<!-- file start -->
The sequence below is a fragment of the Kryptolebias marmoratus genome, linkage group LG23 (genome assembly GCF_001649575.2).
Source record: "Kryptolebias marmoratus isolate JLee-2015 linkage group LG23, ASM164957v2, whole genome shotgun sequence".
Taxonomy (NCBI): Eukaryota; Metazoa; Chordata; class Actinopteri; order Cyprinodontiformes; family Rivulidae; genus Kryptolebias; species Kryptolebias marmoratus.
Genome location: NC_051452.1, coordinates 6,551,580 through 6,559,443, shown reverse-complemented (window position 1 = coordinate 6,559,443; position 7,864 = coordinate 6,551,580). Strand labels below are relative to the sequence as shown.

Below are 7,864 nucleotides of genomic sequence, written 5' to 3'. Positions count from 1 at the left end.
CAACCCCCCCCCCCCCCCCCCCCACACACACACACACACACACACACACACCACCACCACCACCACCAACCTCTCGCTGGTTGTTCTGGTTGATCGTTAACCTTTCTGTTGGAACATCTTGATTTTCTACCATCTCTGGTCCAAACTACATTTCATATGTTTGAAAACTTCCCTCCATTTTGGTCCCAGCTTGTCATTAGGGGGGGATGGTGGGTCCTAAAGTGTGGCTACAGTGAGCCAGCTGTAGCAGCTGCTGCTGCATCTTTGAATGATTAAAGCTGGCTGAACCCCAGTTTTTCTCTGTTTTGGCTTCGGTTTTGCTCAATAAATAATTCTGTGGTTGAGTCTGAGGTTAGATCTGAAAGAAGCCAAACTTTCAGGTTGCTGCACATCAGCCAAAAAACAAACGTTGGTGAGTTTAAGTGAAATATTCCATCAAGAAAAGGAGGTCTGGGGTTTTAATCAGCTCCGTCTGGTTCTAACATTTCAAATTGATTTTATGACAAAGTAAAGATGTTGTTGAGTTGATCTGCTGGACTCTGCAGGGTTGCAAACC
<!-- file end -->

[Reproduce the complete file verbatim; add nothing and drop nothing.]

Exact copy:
The sequence below is a fragment of the Kryptolebias marmoratus genome, linkage group LG23 (genome assembly GCF_001649575.2).
Source record: "Kryptolebias marmoratus isolate JLee-2015 linkage group LG23, ASM164957v2, whole genome shotgun sequence".
Taxonomy (NCBI): Eukaryota; Metazoa; Chordata; class Actinopteri; order Cyprinodontiformes; family Rivulidae; genus Kryptolebias; species Kryptolebias marmoratus.
Genome location: NC_051452.1, coordinates 6,551,580 through 6,559,443, shown reverse-complemented (window position 1 = coordinate 6,559,443; position 7,864 = coordinate 6,551,580). Strand labels below are relative to the sequence as shown.

Below are 7,864 nucleotides of genomic sequence, written 5' to 3'. Positions count from 1 at the left end.
CAACCCCCCCCCCCCCCCCCCCCACACACACACACACACACACACACACACCACCACCACCACCACCAACCTCTCGCTGGTTGTTCTGGTTGATCGTTAACCTTTCTGTTGGAACATCTTGATTTTCTACCATCTCTGGTCCAAACTACATTTCATATGTTTGAAAACTTCCCTCCATTTTGGTCCCAGCTTGTCATTAGGGGGGGATGGTGGGTCCTAAAGTGTGGCTACAGTGAGCCAGCTGTAGCAGCTGCTGCTGCATCTTTGAATGATTAAAGCTGGCTGAACCCCAGTTTTTCTCTGTTTTGGCTTCGGTTTTGCTCAATAAATAATTCTGTGGTTGAGTCTGAGGTTAGATCTGAAAGAAGCCAAACTTTCAGGTTGCTGCACATCAGCCAAAAAACAAACGTTGGTGAGTTTAAGTGAAATATTCCATCAAGAAAAGGAGGTCTGGGGTTTTAATCAGCTCCGTCTGGTTCTAACATTTCAAATTGATTTTATGACAAAGTAAAGATGTTGTTGAGTTGATCTGCTGGACTCTGCAGGGTTGCAAACC